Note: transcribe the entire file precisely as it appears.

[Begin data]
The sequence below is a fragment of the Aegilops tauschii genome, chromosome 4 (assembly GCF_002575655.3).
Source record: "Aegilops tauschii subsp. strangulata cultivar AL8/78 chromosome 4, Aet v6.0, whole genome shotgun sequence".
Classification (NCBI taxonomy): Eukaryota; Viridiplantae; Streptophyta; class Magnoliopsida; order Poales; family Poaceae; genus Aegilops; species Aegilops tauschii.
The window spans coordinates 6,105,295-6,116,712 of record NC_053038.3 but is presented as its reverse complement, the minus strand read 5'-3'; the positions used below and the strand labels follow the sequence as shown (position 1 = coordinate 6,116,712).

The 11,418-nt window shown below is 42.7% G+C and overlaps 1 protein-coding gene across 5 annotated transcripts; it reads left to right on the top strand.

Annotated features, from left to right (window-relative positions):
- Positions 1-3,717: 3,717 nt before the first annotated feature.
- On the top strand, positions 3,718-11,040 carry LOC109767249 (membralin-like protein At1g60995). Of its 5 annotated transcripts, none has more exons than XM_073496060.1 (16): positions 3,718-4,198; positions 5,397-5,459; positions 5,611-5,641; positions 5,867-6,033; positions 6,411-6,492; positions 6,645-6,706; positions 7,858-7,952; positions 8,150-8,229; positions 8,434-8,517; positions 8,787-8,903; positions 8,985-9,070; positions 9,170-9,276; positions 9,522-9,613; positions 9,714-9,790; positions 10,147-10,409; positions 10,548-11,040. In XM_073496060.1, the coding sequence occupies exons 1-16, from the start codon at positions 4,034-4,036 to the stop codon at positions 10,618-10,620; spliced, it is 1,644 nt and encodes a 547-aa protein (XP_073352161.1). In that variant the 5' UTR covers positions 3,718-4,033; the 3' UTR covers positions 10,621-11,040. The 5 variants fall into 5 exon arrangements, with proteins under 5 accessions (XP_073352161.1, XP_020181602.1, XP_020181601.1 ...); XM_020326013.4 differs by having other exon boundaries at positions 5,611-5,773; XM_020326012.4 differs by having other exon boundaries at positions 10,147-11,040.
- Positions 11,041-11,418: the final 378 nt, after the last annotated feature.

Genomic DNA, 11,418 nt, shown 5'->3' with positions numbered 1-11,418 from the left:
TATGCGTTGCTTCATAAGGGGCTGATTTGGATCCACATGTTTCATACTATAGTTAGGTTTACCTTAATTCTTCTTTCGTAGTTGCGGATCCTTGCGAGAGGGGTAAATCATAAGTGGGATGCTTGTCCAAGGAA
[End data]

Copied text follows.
The sequence below is a fragment of the Aegilops tauschii genome, chromosome 4 (assembly GCF_002575655.3).
Source record: "Aegilops tauschii subsp. strangulata cultivar AL8/78 chromosome 4, Aet v6.0, whole genome shotgun sequence".
Classification (NCBI taxonomy): Eukaryota; Viridiplantae; Streptophyta; class Magnoliopsida; order Poales; family Poaceae; genus Aegilops; species Aegilops tauschii.
The window spans coordinates 6,105,295-6,116,712 of record NC_053038.3 but is presented as its reverse complement, the minus strand read 5'-3'; the positions used below and the strand labels follow the sequence as shown (position 1 = coordinate 6,116,712).

The 11,418-nt window shown below is 42.7% G+C and overlaps 1 protein-coding gene across 5 annotated transcripts; it reads left to right on the top strand.

Annotated features, from left to right (window-relative positions):
- Positions 1-3,717: 3,717 nt before the first annotated feature.
- On the top strand, positions 3,718-11,040 carry LOC109767249 (membralin-like protein At1g60995). Of its 5 annotated transcripts, none has more exons than XM_073496060.1 (16): positions 3,718-4,198; positions 5,397-5,459; positions 5,611-5,641; positions 5,867-6,033; positions 6,411-6,492; positions 6,645-6,706; positions 7,858-7,952; positions 8,150-8,229; positions 8,434-8,517; positions 8,787-8,903; positions 8,985-9,070; positions 9,170-9,276; positions 9,522-9,613; positions 9,714-9,790; positions 10,147-10,409; positions 10,548-11,040. In XM_073496060.1, the coding sequence occupies exons 1-16, from the start codon at positions 4,034-4,036 to the stop codon at positions 10,618-10,620; spliced, it is 1,644 nt and encodes a 547-aa protein (XP_073352161.1). In that variant the 5' UTR covers positions 3,718-4,033; the 3' UTR covers positions 10,621-11,040. The 5 variants fall into 5 exon arrangements, with proteins under 5 accessions (XP_073352161.1, XP_020181602.1, XP_020181601.1 ...); XM_020326013.4 differs by having other exon boundaries at positions 5,611-5,773; XM_020326012.4 differs by having other exon boundaries at positions 10,147-11,040.
- Positions 11,041-11,418: the final 378 nt, after the last annotated feature.

Genomic DNA, 11,418 nt, shown 5'->3' with positions numbered 1-11,418 from the left:
TATGCGTTGCTTCATAAGGGGCTGATTTGGATCCACATGTTTCATACTATAGTTAGGTTTACCTTAATTCTTCTTTCGTAGTTGCGGATCCTTGCGAGAGGGGTAAATCATAAGTGGGATGCTTGTCCAAGGAA